Moore’s Law states that approximately every two years, the number of transistors that can be placed on an integrated circuit doubles. This has held true for the last 50 years. But there will come a point one day when physics puts a stop to that. Eventually the boundaries of atomic scale will limit transistor density. However, a
new breakthrough in the field of quantum computing
may provide hope for future advances. Until now, a quantum computing device had to be designed for one, and only one, operation. But scientists from the National Institute of Standards and Technology (NIST) have constructed the first programmable quantum processor.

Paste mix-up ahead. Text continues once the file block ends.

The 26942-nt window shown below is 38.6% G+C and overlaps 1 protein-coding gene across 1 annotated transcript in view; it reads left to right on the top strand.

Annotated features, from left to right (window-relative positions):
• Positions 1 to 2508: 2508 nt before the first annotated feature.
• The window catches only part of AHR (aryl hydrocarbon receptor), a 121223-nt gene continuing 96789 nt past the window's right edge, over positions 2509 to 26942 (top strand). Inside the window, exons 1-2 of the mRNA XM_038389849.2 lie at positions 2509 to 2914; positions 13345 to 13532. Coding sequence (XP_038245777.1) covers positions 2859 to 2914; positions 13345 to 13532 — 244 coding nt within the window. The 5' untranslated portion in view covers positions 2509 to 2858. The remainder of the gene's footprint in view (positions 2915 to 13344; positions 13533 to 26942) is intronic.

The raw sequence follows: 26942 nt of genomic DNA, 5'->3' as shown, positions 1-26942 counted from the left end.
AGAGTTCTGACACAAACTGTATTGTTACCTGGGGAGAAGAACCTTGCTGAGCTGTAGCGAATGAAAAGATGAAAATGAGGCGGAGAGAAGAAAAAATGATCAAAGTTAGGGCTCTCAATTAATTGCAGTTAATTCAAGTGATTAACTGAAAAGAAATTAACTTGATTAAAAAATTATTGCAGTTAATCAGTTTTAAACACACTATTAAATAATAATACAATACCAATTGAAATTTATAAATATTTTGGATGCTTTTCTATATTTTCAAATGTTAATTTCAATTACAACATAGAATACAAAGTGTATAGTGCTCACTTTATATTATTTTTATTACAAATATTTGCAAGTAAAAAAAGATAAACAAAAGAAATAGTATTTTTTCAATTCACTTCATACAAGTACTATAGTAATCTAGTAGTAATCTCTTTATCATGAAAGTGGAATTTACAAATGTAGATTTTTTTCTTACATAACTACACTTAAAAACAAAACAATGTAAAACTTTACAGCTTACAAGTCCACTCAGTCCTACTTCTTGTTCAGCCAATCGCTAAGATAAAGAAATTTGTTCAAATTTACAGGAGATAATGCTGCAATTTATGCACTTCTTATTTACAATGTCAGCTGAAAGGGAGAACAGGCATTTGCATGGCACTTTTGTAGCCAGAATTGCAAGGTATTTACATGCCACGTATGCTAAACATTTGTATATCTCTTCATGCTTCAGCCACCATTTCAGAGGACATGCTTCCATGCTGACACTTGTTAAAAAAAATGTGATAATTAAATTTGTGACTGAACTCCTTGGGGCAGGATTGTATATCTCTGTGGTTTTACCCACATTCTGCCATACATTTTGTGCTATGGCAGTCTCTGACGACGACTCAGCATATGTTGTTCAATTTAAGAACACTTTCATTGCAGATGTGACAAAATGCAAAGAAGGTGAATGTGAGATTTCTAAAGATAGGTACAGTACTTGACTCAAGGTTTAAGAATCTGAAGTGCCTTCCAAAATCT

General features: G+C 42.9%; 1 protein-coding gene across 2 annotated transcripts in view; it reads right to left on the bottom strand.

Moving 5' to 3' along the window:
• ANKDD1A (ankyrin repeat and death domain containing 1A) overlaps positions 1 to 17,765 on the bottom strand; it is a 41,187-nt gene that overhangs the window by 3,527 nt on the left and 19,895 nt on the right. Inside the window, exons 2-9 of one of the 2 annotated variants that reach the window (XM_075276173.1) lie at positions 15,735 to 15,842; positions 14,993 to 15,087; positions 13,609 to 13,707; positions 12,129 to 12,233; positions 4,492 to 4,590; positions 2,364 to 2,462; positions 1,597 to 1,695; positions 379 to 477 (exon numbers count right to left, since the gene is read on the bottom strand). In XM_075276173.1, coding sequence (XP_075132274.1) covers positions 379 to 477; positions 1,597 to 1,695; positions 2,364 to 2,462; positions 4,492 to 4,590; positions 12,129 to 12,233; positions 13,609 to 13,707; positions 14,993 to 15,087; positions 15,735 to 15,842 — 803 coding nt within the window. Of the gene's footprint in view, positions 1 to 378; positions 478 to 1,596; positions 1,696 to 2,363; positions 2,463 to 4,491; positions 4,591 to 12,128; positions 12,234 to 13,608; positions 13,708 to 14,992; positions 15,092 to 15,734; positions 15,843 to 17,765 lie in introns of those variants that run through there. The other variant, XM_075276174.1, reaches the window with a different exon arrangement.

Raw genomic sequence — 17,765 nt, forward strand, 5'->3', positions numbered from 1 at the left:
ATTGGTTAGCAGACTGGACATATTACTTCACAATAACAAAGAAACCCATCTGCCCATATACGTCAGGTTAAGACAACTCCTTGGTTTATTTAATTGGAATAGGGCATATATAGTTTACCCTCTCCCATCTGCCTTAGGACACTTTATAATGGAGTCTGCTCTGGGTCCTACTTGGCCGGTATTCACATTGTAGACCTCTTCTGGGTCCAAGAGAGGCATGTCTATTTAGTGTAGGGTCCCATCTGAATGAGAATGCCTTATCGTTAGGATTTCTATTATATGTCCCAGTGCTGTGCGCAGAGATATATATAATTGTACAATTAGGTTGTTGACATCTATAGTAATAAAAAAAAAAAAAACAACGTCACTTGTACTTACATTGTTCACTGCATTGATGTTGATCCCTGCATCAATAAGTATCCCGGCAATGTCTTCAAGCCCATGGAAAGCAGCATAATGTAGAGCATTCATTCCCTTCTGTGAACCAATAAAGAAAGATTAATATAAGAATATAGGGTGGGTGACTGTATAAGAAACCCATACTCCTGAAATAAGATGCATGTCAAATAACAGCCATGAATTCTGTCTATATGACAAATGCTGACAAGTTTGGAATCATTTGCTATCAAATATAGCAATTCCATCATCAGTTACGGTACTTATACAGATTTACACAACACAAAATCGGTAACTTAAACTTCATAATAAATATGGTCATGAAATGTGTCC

Quantum processing units are fundamentally different in a number of ways. First, where a regular bit can be only 1 or 0, a quantum bit (or qubit) only assumes a value of 1 or 0 when it is observed. Additionally, Quantum computers aren’t bound by Boolean operators like ‘and, ‘or’ and ‘not’. Finally, two qubits can be “entangled”, meaning they will always have the same value when observed, even if separated.
The NIST computer consists of two quantum gates, one single qubit gate and an entangled two qubit gate. The gates utilized two beryllium ions stimulated with UV lasers to represent operations. The test programs run came back with 79% correct results. Certainly not perfect, but a huge step forward. You won’t be dropping one of these into a socket on your motherboard anytime soon, but maybe someday.